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A study of Britain’s most deprived communities by leading operator Vodafone has revealed a worrying digital divide between rural and urban areas, with nearly half (46%) of deprived rural areas classed as 5G notspots, whereas the same can only be said for 2.7% of deprived urban communities.
The Connecting the countryside report, commissioned by Vodafone UK with analysis carried out by WPI Economics, identified five areas of Britain as performing particularly poorly when it comes to a lack of connectivity and high levels of deprivation – Scotland, Wales, East Anglia, Cumbria and the south-west. In a glaring example of the issue, over half (58.9%) of the rural deprived constituencies in Wales were found to be total 5G notspots.
When it came to 5G in particular, the net result of this, warned Vodafone, was that almost a million (838,000) people living in deprived rural areas were losing out on the benefits that 5G networks could provide – from better access to healthcare to more educational opportunities.
Andrea Dona, Vodafone UK
In addition, Vodafone noted the huge economic growth potential of 5G, citing previous research showing it could provide a £150bn boost to the UK economy over the next 10 years. Yet the latest study revealed this potential could be said for only 2.7% of deprived constituencies in urban areas. This means thousands of people living in deprived rural areas lack the digital infrastructure they need to boost their communities – an infrastructure the majority of urban areas have.
The company added that improved connectivity, through investment in digital infrastructure, would help rural communities not only today, but also tomorrow, as those living in notspots simply won’t learn the digital skills they need for the future.
Drilling deeper into the transformative benefits of 5G in key use cases, Vodafone noted the health benefits of fast 5G infrastructure, which offers the ability to pre-empt and react to health emergencies, crucial in hard-to-reach areas. It added that in rural communities, medicines can take up to 36 hours to be delivered, but with 5G and Vodafone’s Skyport drone programme they could be delivered in just 15 minutes.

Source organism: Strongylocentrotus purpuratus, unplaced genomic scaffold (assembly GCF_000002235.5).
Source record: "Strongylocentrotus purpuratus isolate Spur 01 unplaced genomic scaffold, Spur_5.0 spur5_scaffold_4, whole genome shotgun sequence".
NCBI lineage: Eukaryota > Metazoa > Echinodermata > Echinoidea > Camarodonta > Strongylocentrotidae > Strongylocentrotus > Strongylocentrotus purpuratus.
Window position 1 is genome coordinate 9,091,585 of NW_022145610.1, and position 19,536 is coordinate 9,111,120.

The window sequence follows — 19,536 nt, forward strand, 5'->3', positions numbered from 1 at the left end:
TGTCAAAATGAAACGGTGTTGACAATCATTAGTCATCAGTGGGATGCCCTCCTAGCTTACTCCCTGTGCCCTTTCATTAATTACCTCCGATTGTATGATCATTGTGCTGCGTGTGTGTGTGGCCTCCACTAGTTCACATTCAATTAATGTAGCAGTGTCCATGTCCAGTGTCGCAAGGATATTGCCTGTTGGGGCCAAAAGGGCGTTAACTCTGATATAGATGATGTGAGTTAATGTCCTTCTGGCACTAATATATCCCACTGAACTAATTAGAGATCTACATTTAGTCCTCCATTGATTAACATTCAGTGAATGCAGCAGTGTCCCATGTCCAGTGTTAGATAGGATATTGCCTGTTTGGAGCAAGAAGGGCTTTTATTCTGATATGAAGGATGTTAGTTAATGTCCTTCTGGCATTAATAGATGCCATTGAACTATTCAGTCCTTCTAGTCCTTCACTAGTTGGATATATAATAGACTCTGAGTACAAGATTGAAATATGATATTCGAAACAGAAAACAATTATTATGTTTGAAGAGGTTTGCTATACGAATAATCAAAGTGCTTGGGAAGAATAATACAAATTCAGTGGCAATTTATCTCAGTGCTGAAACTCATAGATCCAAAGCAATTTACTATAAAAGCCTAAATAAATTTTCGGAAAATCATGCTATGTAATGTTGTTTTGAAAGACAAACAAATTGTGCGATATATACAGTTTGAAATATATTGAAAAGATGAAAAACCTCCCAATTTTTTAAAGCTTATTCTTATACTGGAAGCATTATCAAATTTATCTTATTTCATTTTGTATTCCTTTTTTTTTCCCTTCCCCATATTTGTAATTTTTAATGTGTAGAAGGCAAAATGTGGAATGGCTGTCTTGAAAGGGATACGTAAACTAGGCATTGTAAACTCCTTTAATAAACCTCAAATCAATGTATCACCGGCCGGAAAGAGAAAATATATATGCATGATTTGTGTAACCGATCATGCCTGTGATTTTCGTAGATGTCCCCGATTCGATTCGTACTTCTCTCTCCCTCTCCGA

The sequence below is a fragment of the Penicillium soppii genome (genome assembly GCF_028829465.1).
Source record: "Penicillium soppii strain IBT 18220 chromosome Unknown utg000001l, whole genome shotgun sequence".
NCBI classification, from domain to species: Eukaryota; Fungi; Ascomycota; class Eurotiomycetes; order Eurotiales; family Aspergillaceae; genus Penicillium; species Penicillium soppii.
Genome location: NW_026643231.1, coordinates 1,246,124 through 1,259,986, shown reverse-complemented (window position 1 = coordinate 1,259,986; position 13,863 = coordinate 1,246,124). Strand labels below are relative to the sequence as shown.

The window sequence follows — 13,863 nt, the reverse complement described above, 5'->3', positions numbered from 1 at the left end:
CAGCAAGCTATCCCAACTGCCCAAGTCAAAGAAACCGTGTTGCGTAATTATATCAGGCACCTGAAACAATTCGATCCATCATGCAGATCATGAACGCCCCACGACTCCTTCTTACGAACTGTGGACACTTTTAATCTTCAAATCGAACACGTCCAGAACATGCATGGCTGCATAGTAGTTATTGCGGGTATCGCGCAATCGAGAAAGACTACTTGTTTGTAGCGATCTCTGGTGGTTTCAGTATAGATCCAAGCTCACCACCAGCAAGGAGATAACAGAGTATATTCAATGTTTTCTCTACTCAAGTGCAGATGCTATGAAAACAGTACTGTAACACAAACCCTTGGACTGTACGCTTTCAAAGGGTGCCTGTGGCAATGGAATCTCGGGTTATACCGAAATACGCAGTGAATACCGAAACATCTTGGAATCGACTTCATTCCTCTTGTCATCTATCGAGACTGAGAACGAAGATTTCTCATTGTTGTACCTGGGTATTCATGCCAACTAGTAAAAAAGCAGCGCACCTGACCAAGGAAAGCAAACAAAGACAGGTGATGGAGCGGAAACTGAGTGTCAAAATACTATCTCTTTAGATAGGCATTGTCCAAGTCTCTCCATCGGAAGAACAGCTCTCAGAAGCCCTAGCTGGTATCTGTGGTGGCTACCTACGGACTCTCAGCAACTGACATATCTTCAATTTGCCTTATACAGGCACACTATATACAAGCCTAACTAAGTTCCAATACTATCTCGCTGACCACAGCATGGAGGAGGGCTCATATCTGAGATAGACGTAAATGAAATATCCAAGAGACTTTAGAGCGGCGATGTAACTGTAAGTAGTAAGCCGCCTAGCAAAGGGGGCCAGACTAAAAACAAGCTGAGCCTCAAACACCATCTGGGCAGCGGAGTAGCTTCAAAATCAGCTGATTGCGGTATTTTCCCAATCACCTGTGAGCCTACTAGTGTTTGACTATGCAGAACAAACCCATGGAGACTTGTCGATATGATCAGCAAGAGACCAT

In another key potential use case, the operator suggested that 5G connectivity in rural areas could open up virtual classrooms for distance learning and specialist qualifications, vastly increasing the opportunities available to people. Also, in agricultural areas, 5G-enabled sensors could provide data that makes higher yields and better crop quality. Vodafone said tests have shown efficiency improvements of 15%.
Looking to address these concerns, Vodafone UK pledged to close the digital divide between rural and urban areas by delivering on the government’s 2030 5G coverage ambitions, set out in the Wireless Infrastructure Strategy, by providing 95% of the UK population with 5G Standalone coverage by 2030 and extending that to 99% by 2034, as part of its proposed merger with Three UK.
“We believe everyone should have access to connectivity and our research shows the alarming rate at which almost a million people living in deprived rural communities are being left behind,” commented Vodafone UK chief network officer Andrea Dona. “It’s clear we need to accelerate the roll-out of the UK’s 5G infrastructure, which is what we commit to do as part of our proposed merger with Three UK. We would close the rural digital divide by delivering 99% 5G Standalone geographic coverage by 2034.”
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